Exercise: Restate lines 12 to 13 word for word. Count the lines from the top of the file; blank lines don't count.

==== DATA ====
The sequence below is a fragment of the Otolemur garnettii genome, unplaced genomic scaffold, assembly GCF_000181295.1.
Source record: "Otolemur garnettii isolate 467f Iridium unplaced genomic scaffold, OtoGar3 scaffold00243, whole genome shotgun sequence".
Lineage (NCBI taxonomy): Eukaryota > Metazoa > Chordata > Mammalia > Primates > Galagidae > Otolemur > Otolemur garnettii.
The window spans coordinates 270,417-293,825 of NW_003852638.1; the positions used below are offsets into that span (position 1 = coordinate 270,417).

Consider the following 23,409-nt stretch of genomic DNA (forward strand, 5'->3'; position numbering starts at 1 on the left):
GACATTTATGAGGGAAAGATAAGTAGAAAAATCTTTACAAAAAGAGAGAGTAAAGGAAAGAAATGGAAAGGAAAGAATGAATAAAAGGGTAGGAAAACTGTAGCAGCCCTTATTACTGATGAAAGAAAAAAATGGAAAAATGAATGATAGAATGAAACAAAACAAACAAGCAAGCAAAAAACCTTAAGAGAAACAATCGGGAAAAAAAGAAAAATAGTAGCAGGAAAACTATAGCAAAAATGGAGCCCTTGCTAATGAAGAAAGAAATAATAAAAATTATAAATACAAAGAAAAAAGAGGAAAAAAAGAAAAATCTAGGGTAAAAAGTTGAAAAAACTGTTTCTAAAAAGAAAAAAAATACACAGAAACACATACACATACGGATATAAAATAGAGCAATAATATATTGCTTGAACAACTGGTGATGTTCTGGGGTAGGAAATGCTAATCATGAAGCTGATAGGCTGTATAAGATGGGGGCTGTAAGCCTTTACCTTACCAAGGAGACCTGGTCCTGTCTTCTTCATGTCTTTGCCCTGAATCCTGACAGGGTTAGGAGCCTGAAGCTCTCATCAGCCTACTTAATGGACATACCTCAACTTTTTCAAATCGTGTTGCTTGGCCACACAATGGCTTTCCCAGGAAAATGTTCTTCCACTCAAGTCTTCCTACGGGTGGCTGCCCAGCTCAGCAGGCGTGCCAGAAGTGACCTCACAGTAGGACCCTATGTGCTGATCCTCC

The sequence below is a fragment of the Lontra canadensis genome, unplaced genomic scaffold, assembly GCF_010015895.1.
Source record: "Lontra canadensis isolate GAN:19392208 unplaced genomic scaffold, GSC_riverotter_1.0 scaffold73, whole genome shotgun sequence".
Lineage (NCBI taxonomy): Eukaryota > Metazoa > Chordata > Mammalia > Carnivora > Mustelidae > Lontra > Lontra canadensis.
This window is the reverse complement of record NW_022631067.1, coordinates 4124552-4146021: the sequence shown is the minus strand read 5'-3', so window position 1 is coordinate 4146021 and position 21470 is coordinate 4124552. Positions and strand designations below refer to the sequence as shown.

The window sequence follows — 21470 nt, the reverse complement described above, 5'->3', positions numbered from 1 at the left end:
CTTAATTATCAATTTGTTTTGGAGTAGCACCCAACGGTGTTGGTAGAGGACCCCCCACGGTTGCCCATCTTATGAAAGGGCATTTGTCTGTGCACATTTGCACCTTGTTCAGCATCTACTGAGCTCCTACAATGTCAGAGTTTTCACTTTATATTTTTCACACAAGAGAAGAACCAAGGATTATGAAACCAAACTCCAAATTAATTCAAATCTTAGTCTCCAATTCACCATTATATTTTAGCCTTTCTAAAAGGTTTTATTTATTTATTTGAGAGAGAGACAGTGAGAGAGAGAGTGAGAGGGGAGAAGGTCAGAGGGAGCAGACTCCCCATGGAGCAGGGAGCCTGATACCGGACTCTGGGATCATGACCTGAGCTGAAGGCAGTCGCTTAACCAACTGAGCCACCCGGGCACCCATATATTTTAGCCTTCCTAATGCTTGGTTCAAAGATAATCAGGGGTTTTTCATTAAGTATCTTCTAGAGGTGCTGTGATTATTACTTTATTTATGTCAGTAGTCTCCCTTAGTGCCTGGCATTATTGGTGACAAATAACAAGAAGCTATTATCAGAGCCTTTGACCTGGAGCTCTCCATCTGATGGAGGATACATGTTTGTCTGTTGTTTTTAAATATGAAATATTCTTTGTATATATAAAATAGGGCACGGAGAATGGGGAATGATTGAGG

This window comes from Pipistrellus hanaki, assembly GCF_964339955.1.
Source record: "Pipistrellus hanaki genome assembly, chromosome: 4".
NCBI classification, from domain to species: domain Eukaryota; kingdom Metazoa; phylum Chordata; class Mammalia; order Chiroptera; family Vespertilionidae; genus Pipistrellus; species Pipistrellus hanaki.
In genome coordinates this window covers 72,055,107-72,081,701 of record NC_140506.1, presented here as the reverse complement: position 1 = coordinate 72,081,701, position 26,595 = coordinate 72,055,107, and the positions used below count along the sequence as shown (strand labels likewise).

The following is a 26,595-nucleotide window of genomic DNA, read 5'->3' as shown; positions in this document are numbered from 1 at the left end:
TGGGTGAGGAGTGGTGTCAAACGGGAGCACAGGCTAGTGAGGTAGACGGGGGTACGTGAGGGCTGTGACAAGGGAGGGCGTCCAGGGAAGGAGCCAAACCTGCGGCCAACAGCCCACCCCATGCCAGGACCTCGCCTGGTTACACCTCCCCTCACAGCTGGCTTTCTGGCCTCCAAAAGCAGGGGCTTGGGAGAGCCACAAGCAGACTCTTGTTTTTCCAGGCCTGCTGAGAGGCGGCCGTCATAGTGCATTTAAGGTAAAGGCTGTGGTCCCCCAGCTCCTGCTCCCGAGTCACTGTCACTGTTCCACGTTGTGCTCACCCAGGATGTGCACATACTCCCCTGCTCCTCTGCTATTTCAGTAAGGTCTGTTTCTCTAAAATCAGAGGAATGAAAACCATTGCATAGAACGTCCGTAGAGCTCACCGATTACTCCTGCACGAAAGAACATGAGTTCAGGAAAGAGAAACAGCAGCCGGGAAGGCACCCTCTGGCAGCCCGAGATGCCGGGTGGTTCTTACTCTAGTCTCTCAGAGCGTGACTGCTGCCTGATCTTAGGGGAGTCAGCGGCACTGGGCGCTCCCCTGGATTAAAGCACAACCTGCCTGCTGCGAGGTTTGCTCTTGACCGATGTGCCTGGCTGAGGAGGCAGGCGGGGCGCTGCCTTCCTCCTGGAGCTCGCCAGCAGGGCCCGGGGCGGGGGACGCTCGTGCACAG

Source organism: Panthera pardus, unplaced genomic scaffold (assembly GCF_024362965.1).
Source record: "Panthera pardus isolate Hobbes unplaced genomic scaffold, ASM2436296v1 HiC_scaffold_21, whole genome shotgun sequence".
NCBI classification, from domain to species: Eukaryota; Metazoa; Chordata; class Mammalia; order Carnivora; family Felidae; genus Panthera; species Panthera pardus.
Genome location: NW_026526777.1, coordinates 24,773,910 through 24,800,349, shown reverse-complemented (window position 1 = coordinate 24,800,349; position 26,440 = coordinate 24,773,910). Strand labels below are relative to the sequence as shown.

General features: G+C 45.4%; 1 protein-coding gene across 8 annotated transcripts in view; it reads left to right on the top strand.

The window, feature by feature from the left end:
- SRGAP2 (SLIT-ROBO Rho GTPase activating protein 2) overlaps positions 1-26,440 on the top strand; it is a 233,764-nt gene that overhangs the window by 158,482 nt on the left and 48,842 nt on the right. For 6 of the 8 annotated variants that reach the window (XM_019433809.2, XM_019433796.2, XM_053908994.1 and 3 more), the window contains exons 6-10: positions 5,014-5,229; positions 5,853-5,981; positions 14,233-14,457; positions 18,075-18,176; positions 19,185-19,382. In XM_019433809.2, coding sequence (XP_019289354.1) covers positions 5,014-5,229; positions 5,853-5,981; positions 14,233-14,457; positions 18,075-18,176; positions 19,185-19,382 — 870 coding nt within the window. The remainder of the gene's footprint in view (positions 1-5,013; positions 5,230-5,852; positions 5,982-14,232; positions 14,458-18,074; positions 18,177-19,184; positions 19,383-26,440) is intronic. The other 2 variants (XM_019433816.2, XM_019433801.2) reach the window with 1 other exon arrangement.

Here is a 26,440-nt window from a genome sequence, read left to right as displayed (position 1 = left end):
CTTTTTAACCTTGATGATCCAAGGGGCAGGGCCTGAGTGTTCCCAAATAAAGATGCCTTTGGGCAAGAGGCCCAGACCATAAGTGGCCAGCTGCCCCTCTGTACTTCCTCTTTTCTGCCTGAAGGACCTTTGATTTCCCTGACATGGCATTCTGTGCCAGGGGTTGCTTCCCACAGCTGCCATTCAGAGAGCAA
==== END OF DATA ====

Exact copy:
CTTAATTATCAATTTGTTTTGGAGTAGCACCCAACGGTGTTGGTAGAGGACCCCCCACGGTTGCCCATCTTATGAAAGGGCATTTGTCTGTGCACATTTGCACCTTGTTCAGCATCTACTGAGCTCCTACAATGTCAGAGTTTTCACTTTATATTTTTCACACAAGAGAAGAACCAAGGATTATGAAACCAAACTCCAAATTAATTCAAATCTTAGTCTCCAATTCACCATTATATTTTAGCCTTTCTAAAAGGTTTTATTTATTTATTTGAGAGAGAGACAGTGAGAGAGAGAGTGAGAGGGGAGAAGGTCAGAGGGAGCAGACTCCCCATGGAGCAGGGAGCCTGATACCGGACTCTGGGATCATGACCTGAGCTGAAGGCAGTCGCTTAACCAACTGAGCCACCCGGGCACCCATATATTTTAGCCTTCCTAATGCTTGGTTCAAAGATAATCAGGGGTTTTTCATTAAGTATCTTCTAGAGGTGCTGTGATTATTACTTTATTTATGTCAGTAGTCTCCCTTAGTGCCTGGCATTATTGGTGACAAATAACAAGAAGCTATTATCAGAGCCTTTGACCTGGAGCTCTCCATCTGATGGAGGATACATGTTTGTCTGTTGTTTTTAAATATGAAATATTCTTTGTATATATAAAATAGGGCACGGAGAATGGGGAATGATTGAGG

This window comes from Pipistrellus hanaki, assembly GCF_964339955.1.